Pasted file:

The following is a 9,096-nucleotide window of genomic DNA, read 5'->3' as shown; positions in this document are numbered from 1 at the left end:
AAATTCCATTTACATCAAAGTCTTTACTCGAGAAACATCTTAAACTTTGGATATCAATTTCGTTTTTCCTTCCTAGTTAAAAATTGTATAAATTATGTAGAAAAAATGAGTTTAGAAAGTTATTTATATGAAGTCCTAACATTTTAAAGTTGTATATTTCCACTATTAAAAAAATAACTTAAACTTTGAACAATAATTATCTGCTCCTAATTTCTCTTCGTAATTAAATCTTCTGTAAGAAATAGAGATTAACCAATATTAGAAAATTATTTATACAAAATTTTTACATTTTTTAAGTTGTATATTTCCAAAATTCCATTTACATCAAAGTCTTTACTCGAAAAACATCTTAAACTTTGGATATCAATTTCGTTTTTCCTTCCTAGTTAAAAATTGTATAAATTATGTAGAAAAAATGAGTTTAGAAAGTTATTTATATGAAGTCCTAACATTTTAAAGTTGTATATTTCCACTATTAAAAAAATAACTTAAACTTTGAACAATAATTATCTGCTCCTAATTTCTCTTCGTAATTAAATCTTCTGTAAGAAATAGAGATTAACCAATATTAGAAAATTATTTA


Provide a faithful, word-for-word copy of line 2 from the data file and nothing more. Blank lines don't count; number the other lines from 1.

AAATTCCATTTACATCAAAGTCTTTACTCGAGAAACATCTTAAACTTTGGATATCAATTTCGTTTTTCCTTCCTAGTTAAAAATTGTATAAATTATGTAGAAAAAATGAGTTTAGAAAGTTATTTATATGAAGTCCTAACATTTTAAAGTTGTATATTTCCACTATTAAAAAAATAACTTAAACTTTGAACAATAATTATCTGCTCCTAATTTCTCTTCGTAATTAAATCTTCTGTAAGAAATAGAGATTAACCAATATTAGAAAATTATTTATACAAAATTTTTACATTTTTTAAGTTGTATATTTCCAAAATTCCATTTACATCAAAGTCTTTACTCGAAAAACATCTTAAACTTTGGATATCAATTTCGTTTTTCCTTCCTAGTTAAAAATTGTATAAATTATGTAGAAAAAATGAGTTTAGAAAGTTATTTATATGAAGTCCTAACATTTTAAAGTTGTATATTTCCACTATTAAAAAAATAACTTAAACTTTGAACAATAATTATCTGCTCCTAATTTCTCTTCGTAATTAAATCTTCTGTAAGAAATAGAGATTAACCAATATTAGAAAATTATTTA